After quite a long fight, two interviews and one offer, I did much worse than anyone expected in my A Levels. I might have been over stressed and unhealthy but I don’t know for sure. This meant that I had to put this dream down and apply for clearing places. I was lucky to get into Newcastle University to study Biology and Psychology, however there were not enough places in halls, so I ended up in a shared house with 6 other people who had also come through clearing.

3 Trebbles for a Fiver! (your dignity, reason, self control.. and a fiver)

It became very obvious pretty soon that I was not well, university was not what I expected it to be and I was having problems bonding with my new housemates. I frequently felt anxious about the future and thought that I would always be alone. When we went out together I frequently drank too much or created drama. At this point I didn’t really think that I had a mental illness, I just thought that people didn’t like me. I believed that everyone had the problems I did, but nobody talked about it. Eventually, the first semester culminated in me stealing one of my housemates medication and taking it all, then pretty much immediately calling a housemate to tell them. There was no real danger to my health, but we went to the emergency department for observation. Nobody from the psychiatry department questioned me or my housemate that accompanied me, even though I was clearly trying to tell people that something wasn’t right. I was ignored by the NHS. Unfortunately a few days later I took a more serious overdose, and at this time unlike before, I truly believed that I wanted to die.

“It will be the best time of your life! Make the most of it!”

Moving to university is an extremely hard time for everyone, and this was enough to trigger the start of an illness that would effect me quite extensively, and probably will for the rest of my life. I was showing signs of being unwell from the start of the first semester, but other freshers like I were not and should not have to be equipped with the knowledge and ability to know what to do in this difficult situation. Shame and embarrassment stopped me from telling anyone from home about what I was going through, which was a massive mistake. I did not want to admit that university wasn’t ‘the best time of my life’ as everyone told me it would be.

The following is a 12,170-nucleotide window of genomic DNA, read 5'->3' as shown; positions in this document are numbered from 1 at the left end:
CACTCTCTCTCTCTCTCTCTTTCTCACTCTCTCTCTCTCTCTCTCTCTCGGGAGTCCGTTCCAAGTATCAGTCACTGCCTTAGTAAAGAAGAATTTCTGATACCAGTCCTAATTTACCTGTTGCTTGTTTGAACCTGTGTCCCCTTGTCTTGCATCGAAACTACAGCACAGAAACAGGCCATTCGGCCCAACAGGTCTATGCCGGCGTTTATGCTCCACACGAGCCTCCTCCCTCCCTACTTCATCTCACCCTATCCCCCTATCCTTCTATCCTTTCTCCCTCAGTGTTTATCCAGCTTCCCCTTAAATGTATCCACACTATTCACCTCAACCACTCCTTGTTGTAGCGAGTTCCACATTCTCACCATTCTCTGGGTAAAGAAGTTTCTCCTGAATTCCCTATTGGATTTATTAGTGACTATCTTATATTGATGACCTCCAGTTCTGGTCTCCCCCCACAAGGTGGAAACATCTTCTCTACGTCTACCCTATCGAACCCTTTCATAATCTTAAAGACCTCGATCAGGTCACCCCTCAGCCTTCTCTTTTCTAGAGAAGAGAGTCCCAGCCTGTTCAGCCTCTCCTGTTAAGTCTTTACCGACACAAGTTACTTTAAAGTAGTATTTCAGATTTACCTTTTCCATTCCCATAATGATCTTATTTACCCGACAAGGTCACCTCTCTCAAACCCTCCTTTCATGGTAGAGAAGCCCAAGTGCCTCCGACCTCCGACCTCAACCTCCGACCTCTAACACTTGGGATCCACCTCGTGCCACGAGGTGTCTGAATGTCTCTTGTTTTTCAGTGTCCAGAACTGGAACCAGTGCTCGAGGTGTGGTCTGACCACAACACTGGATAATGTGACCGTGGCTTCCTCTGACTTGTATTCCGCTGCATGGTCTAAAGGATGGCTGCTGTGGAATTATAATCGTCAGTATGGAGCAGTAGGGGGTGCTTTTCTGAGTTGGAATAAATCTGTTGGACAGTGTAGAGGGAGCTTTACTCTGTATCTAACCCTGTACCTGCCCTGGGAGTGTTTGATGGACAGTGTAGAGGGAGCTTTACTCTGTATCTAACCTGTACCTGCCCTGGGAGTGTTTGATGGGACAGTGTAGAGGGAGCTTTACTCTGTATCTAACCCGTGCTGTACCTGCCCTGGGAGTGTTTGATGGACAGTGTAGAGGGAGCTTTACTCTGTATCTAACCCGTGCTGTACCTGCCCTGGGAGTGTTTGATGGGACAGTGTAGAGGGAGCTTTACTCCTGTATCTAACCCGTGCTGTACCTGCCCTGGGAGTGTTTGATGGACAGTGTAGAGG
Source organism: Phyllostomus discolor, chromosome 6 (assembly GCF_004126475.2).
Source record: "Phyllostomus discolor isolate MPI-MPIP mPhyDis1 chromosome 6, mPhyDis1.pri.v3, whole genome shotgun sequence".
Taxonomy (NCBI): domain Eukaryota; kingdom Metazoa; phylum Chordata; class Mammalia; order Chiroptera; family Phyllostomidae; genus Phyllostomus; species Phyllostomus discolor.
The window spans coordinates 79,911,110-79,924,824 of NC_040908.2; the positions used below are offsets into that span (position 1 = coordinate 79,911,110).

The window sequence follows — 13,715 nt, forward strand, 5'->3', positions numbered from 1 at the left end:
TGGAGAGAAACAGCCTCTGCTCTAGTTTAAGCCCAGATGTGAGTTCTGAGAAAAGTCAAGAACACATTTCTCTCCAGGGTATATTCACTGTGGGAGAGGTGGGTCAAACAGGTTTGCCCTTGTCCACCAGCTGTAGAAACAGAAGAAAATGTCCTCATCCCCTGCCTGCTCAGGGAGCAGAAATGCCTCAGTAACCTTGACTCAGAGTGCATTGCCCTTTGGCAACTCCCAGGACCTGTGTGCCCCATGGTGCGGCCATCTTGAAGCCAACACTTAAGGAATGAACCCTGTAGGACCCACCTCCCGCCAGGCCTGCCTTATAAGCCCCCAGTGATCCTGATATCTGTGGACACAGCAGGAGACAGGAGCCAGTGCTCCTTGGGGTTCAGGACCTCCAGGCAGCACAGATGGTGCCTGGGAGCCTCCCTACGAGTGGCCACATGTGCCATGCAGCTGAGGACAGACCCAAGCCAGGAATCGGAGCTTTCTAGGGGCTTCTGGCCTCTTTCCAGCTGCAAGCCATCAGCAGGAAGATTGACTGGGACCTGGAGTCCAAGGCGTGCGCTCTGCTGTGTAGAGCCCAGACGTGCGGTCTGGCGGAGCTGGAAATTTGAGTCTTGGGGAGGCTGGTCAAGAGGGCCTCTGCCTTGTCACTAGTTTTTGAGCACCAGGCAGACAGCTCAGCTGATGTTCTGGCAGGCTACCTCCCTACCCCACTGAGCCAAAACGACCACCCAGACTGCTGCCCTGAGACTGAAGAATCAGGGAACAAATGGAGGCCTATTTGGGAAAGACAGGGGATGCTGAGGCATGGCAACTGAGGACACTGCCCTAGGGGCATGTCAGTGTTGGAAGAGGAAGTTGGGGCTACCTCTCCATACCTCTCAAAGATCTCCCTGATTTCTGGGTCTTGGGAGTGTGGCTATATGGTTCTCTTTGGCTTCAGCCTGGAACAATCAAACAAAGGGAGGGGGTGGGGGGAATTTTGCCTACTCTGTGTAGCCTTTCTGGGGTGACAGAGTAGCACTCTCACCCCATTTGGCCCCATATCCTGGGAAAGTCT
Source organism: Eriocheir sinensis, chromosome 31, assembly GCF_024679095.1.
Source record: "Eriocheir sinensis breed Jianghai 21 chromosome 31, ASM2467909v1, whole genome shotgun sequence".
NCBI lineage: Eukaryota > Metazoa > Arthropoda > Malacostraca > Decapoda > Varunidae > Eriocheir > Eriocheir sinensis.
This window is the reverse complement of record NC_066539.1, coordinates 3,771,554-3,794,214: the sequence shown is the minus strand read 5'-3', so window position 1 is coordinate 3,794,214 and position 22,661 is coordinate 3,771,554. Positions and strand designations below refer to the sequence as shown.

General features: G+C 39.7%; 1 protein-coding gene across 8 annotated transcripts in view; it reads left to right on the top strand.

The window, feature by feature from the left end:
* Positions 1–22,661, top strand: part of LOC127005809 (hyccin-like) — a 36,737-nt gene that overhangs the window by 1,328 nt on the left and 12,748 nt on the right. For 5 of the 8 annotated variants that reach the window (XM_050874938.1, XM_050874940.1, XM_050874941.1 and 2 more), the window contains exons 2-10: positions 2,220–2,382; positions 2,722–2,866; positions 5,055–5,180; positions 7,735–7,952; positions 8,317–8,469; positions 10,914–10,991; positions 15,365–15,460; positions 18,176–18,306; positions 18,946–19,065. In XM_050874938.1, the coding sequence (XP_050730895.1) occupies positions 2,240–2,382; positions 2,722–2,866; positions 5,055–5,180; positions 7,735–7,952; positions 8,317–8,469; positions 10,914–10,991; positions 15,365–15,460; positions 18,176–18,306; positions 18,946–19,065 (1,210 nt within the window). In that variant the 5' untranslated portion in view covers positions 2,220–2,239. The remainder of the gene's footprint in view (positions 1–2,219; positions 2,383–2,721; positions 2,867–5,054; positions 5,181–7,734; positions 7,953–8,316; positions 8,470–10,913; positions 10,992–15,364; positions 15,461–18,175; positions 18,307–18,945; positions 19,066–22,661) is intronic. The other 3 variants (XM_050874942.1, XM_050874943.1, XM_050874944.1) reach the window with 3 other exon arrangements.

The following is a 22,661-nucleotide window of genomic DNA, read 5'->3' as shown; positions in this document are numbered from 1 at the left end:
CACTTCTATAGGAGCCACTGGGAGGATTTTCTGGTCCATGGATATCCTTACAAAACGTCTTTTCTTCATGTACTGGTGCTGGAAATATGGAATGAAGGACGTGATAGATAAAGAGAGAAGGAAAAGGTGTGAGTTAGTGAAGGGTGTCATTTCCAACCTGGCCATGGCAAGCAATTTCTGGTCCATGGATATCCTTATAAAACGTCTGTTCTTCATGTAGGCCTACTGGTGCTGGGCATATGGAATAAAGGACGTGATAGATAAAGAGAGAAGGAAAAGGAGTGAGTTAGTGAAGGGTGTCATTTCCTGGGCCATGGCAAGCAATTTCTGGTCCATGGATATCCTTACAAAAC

Me at Carnage Newcastle dressed as a cat or a leopard or something. See the whiskers? I coped by drinking too much and partying all the time, I wanted everyone to see that I was just another normal ‘fresher’, when in reality excessive drinking was just making me more unwell.

Secrecy, Shame and Suicide

I did not tell anybody from home what had happened. A day or two after I arrived home for christmas I took a much more serious overdose that required an admission to hospital for treatment. I was so confused about what was going on with me, I didn’t know why I felt the way I did and needed to do the things I was doing. My family were completely shocked when they found out. I had climbed out the window in my pyjamas in a panic, realising the seriousness of what I had done. I knew that I would become extremely unwell and eventually would die if I didn’t get treatment (what I thought I wanted) but I would have to look my family in the eye and behave normally until then, and I didn’t know if I was able. I called an ambulance to pick me up from the street away from my house and thought up a plan of how I could get treatment and back to my house without my family realising that I had gone. This included calling a friend from home in the morning and asking them to pick me up, and waiting until 7am to send a text to my mum telling her I had gone out for a run and didn’t know when I would be back. I called pretty much everyone I knew that had a car, I can’t remember exactly what I said to all of them but luckily I told one or two of my close friends the truth. Together, the people who knew what had happened told my mum to find me in the hospital. I felt so ashamed and embarrassed for putting my family through this. They were all so awkward, and obviously had no idea what to say to me, or ask me. Everyone was in shock and confused, including myself.